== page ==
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MetroHealth's Secret to Managing Change? Embrace It.

Analysis  |  By Christopher Cheney  
   September 18, 2017

The Cleveland-based health system has set ambitious multi-year goals for making changes across its clinical, physical, and operational initiatives.

For many health systems, adapting to change is a near-term inevitability. They proceed dutifully, and with caution. You can almost hear the groans.

But for The MetroHealth System, the safety net provider for Cuyahoga County, OH, change is a welcome opportunity to adopt new strategies and abilities.

"Innovations and new environments all demand new strategies and abilities," says CFO Craig Richmond. Richmond made his remarks in August at the HealthLeaders CFO Exchange in La Jolla, California.

For the fiscal year ending Dec. 31, 2016, MetroHealth reported total revenue at $1.04 billion. In 2015, the health system posted total revenue at $941 million.

The health system's patient-population has grown from 180,000 patients in 2012 to a projected 300,000 next year. "We've had remarkable success and growth over the years," Richmond says.

Expanding its services has been a top priority. From 2012 and projected through 2018, MetroHealth will have grown in these ways:

  • Inpatient facilities from one to three
  • Emergency departments from one to four
  • Outpatient facilities from 20 to 30
  • System-owned pharmacies from three to nine

The system is investing heavily at the brick-and-mortar level, Richmond says. "We just executed on one billion dollars in financing to rebuild a majority of our main campus.

From a strategic perspective, MetroHealth is trying to harness the transformational potential of change, he says. It has adopted a three-pronged operational unit called DoIT: the Department of Integration and Transformation.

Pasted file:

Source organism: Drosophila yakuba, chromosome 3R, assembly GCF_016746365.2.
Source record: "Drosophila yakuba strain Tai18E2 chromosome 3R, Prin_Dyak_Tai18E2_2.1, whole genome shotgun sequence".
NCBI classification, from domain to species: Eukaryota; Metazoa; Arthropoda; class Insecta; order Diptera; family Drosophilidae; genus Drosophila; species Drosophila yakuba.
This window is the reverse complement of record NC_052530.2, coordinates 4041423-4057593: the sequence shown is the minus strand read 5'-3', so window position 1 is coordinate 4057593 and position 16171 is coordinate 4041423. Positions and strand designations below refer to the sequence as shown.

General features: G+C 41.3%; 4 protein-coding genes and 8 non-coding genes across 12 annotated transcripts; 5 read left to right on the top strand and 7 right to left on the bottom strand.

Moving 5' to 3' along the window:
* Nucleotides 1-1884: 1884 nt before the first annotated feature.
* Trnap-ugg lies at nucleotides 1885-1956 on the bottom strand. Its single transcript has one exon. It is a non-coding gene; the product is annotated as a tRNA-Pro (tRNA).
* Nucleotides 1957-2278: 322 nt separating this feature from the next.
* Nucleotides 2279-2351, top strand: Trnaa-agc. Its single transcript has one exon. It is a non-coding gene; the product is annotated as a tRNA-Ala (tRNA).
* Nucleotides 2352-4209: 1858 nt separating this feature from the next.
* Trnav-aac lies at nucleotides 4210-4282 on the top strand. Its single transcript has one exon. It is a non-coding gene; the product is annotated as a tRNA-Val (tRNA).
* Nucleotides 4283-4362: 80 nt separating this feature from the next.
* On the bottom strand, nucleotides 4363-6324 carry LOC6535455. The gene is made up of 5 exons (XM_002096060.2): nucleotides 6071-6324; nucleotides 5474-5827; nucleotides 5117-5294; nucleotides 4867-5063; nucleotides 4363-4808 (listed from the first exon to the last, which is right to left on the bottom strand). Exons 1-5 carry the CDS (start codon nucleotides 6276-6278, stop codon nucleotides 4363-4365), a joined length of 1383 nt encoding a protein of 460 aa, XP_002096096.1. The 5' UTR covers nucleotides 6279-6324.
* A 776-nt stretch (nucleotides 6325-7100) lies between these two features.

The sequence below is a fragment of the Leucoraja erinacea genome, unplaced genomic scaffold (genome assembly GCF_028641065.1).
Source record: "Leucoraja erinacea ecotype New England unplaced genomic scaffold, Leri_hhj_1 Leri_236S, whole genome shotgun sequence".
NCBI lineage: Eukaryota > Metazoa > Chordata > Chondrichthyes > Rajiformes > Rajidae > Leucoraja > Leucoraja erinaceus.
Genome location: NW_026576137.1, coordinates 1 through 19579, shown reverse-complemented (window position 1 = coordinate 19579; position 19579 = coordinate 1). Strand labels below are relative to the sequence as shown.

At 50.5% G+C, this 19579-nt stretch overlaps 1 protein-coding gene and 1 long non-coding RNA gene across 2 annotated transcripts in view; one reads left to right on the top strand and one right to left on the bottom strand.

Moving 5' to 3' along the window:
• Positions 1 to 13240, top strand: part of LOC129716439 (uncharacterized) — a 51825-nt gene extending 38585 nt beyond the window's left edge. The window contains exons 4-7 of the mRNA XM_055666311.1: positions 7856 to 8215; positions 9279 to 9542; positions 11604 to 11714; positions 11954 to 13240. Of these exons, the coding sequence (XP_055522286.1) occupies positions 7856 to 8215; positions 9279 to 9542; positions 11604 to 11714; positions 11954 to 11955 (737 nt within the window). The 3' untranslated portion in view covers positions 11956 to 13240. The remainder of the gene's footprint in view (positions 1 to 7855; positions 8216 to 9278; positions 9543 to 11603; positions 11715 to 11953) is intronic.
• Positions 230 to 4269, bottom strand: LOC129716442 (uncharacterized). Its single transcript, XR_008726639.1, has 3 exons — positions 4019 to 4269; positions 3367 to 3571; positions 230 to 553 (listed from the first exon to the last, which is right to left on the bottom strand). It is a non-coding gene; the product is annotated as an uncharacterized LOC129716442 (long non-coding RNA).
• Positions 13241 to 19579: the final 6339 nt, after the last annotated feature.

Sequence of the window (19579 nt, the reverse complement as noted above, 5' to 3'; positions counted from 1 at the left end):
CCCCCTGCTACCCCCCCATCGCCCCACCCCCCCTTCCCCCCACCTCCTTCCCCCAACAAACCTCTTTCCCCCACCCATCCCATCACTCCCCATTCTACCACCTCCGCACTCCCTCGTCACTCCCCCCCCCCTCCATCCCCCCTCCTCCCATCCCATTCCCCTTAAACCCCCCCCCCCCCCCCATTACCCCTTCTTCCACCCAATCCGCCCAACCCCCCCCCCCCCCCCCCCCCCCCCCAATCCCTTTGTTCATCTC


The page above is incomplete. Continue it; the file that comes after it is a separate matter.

The DoIT trident features business-intelligence data, robust project-management capabilities, and a decision-acceleration model that "allows us to accomplish more at an accelerated pace," Richmond says.

1. The Department of Operations Research and Analytics (DORA):

  • Analyzes specific business processes or questions;
  • Manages business rules for inter-departmental data use;
  • Generates forecasts, simulations, and linkages of clinical, financial, and operational data

2. Results Management Office (RMO):
Focuses on desired outcomes;

  • Uses data-driven methodologies for optimizing innovation and cutting waste;
  • Leverages employee knowledge to boost quality of decision-making;
  • Features several project management capabilities, such as prioritizing initiatives, optimizing resource allocation, reducing risk, and increasing return on investment.

3. Center for Disruptive and Radical Experimentation (DARE):

  • Fosters employee participation in decision-making, with emphasis on enabling staff to challenge the status quo.
  • DARE efforts include Meeting-Free Fridays, which encourage spontaneous interactions among staff members, an Idea Lab, which serves as a dedicated space for DoIT activities, and about 40 interdepartmental "game-changers" – employees who serve as proponents of change across the organization.

"Each one of these individual divisions can have a significant impact within the organization," says Richmond. "But similar to a multifunctional tool, when all three are working together you can create better results."

For the period spanning 2012 to 2018, MetroHealth set goals for transformational change in three areas—clinical, operational, and physical:

  • Clinical features expansion of its primary-care network, IT-enabled integration of care settings, care management, and assumption of financial risk
  • Physical features distribution of anchor facilities evenly across the local market and the construction of a new main campus
  • Operational features building analytics capabilities and restructuring based on the service-line model

Creating a culture of continuous process improvement generates significant gains, Richmond says, quoting legendary basketball coach John Wooden, "If you don't have time to do it right, when will you have time to do it over?"

Christopher Cheney is the senior clinical care​ editor at HealthLeaders.

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